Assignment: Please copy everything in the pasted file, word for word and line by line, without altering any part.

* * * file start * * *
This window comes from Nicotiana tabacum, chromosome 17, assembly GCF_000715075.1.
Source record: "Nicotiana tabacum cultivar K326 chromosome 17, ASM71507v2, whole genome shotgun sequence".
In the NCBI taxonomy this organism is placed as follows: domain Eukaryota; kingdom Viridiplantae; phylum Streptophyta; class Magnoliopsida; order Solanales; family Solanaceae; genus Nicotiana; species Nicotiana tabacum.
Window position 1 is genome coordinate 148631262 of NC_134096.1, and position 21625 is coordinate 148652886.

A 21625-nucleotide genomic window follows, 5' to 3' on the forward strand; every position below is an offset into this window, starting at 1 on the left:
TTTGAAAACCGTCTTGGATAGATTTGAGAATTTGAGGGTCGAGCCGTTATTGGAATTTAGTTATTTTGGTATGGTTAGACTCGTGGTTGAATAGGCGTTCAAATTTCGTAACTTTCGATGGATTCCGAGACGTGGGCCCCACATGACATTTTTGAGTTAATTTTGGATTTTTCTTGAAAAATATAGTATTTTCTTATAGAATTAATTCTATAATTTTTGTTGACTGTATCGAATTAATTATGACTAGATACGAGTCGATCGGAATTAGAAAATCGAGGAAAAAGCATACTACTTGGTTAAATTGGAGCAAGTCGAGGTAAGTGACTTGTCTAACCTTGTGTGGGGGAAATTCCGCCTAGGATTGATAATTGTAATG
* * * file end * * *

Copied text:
This window comes from Nicotiana tabacum, chromosome 17, assembly GCF_000715075.1.
Source record: "Nicotiana tabacum cultivar K326 chromosome 17, ASM71507v2, whole genome shotgun sequence".
In the NCBI taxonomy this organism is placed as follows: domain Eukaryota; kingdom Viridiplantae; phylum Streptophyta; class Magnoliopsida; order Solanales; family Solanaceae; genus Nicotiana; species Nicotiana tabacum.
Window position 1 is genome coordinate 148631262 of NC_134096.1, and position 21625 is coordinate 148652886.

A 21625-nucleotide genomic window follows, 5' to 3' on the forward strand; every position below is an offset into this window, starting at 1 on the left:
TTTGAAAACCGTCTTGGATAGATTTGAGAATTTGAGGGTCGAGCCGTTATTGGAATTTAGTTATTTTGGTATGGTTAGACTCGTGGTTGAATAGGCGTTCAAATTTCGTAACTTTCGATGGATTCCGAGACGTGGGCCCCACATGACATTTTTGAGTTAATTTTGGATTTTTCTTGAAAAATATAGTATTTTCTTATAGAATTAATTCTATAATTTTTGTTGACTGTATCGAATTAATTATGACTAGATACGAGTCGATCGGAATTAGAAAATCGAGGAAAAAGCATACTACTTGGTTAAATTGGAGCAAGTCGAGGTAAGTGACTTGTCTAACCTTGTGTGGGGGAAATTCCGCCTAGGATTGATAATTGTAATG